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Language that Leaves a Lasting Impression

By Lori Mars, JD, NCEA Deputy Director

December 15, 2022

Many of us routinely track our activities or think about doing so. We count our steps (the average person takes 3000 to 4000 steps a day[i]), gauge our food consumption (on average about 3600 calories a day[ii], though between 1600 and 3000 are recommended[iii]), and monitor our expenses (though 61% of U.S. adults don't even have a budget.[iv]) But the activity that we most commonly engage in - speaking - is often unchecked. According to one study, the average person utters approximately 16,000 words each day.[v] The words we use in our discourse can be profoundly impactful, but how often do we actually think about our communications and the implications that our words have on those around us?

Words are more often a reflection of the thoughts, perceptions, and biases of the speaker, rather than an exposition of the intrinsic characteristics or value of the subject. Yet, the effect of speech often lands heavily for those on the receiving end. Theologian Abraham Joshua Heschel said, "Speech has power. Words do not fade. What starts out as a sound, ends in a deed." When characterization becomes content, the consequences can be injurious and irremediable.

Take for example ageism. Language that describes older people as a group as dependent, frail, or burdensome diminishes individual aptitudes, personal agency, and the vast diversity among the older population. Through repetition and reinforcement, ageist rhetoric becomes normalized and legitimized as realized truth in the public psyche, causing consequential health, social, and economic harms to older adults. According to the World Health Organization, approximately 6.3 million cases of depression worldwide are believed to be caused by ageism, and ageist stereotypes contribute to stresses that compound the eight most expensive health ailments, resulting in over $63 billion in health care expenditures.[vi] Moreover, as a socio-cultural construct, age prejudice is part of a larger ecosystem that can activate elder mistreatment or foster an environment in which it is more likely to occur.

According to a recent report issued by the AARP Fraud Watch Network and the FINRA Investor Education Foundation[vii], ageist narratives around financial fraud may unwittingly victim-blame older adults who experience financial loss. Phrases like “Alex was duped” or “Chris was conned” implicitly assign fault to innocent victims rather than ascribe culpability to criminal offenders. Associated feelings of shame and embarrassment cause psychological distress among victims. They also inhibit reports of abuse and result in fewer opportunities for criminal justice remedies and relief.

Even the use of victim-centric or survivor-specific terminology can signal and inform an individual’s identity, status, and recovery following abuse. “Survivor” connotes courage and healing, while “victim,” is frequently used by law enforcement as the impetus for investigation and prosecution. Some people use both words to express the facets of their trauma narrative and their journey to recovery.[viii] To the individuals themselves, naming a trauma experience may be transformative and empowering, leading to better mental health outcomes.[ix]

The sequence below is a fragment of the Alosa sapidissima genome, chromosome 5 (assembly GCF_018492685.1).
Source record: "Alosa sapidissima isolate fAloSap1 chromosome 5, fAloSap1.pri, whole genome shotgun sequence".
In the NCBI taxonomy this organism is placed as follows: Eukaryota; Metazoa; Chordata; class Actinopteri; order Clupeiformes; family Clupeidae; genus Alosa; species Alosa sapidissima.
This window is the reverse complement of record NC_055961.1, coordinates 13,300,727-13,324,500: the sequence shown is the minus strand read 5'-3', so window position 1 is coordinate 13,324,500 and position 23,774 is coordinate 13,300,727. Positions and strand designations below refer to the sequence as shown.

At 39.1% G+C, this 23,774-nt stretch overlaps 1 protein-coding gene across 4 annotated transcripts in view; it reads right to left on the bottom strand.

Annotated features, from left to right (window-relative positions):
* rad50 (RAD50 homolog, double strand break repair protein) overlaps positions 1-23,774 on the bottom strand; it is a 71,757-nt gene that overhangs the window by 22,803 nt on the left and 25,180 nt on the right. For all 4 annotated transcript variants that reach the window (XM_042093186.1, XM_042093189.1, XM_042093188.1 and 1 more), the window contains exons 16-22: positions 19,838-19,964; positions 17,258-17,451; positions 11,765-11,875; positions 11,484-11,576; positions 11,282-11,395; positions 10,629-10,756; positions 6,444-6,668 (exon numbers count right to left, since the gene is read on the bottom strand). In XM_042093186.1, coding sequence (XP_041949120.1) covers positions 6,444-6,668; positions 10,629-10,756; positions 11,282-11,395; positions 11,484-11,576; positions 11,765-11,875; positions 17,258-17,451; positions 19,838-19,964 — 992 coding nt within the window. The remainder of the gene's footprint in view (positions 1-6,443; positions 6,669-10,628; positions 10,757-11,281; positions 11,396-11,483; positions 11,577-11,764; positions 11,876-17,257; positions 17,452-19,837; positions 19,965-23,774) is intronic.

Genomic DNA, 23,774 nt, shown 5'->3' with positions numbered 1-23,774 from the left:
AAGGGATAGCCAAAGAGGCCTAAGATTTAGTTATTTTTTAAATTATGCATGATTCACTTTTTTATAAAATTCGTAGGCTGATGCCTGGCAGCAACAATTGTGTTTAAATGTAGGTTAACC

How do we ensure that the language we use promotes elder rights, empowerment, and improved outcomes for older people?

We can begin by reframing the narrative on aging and elder abuse. The Reframing Elder Abuse communications strategy posits a solutions-oriented approach to age-bias by highlighting societal values of justice, equity, and inclusion. As a community, we can dispel misconceptions by recognizing older adult capabilities and contributions, invoking our collective responsibility to effect systemic change, and shift public understanding of age equality. AARP and FINRA suggest a similar approach to reframe constructs that implicitly victim-shame, and attribute misconduct to the perpetrator; it’s not that the older adult was scammed, but rather the criminal stole their money and wiped out their retirement savings. This approach may embolden reluctant victims to report fraud, law enforcers to prioritize fraud investigations, and enable elders to receive the supports they need.

Everyone deserves to be treated with dignity and respect regardless of age. With the potential to shape identities, beliefs, and actions, language can reinforce our collective humanity. Used injudiciously it can be destructive. In a time when words are being weaponized to disseminate racist, antisemitic, anti-LGBTQ+ and other hate speech across communication platforms, we must denounce abhorrent discourse.

As we approach the holiday season and enter the New Year, let’s be mindful that words wield power, to be thoughtful about our own communications, and vigilant to dispel misperceptions. Together, we can elevate the public exchange and help ensure that all older people live with dignity and respect.
[ii] Renee, J. (2018). The average calorie intake by a human per day versus the recommendation. SFGATE. Retrieved from:
[iii] Cleveland Clinic (2022). How many calories should you eat in a day? Healthessentials. Retrieved from:
[iv] Kane, L. (2014). 61% of US adults don’t keep track of their money. Business Insider. Retrieved from:
[vi] World Health Organization. (2021). Ageism is a global challenge: UN. Retrieved from:
[vii] AARP. (2022). Blame and Shame in the context of financial fraud. Retrieved from:
[viii] Messamore, A. & P. Paxton. (2020). Surviving victimization: Home service and advocacy organizations describe traumatic experiences, 1998-2016. SAGE Journals.  8(1).
[ix] Messamore, A. & P. Paxton. (2020). Surviving victimization: Home service and advocacy organizations describe traumatic experiences, 1998-2016. SAGE Journals.  8(1).
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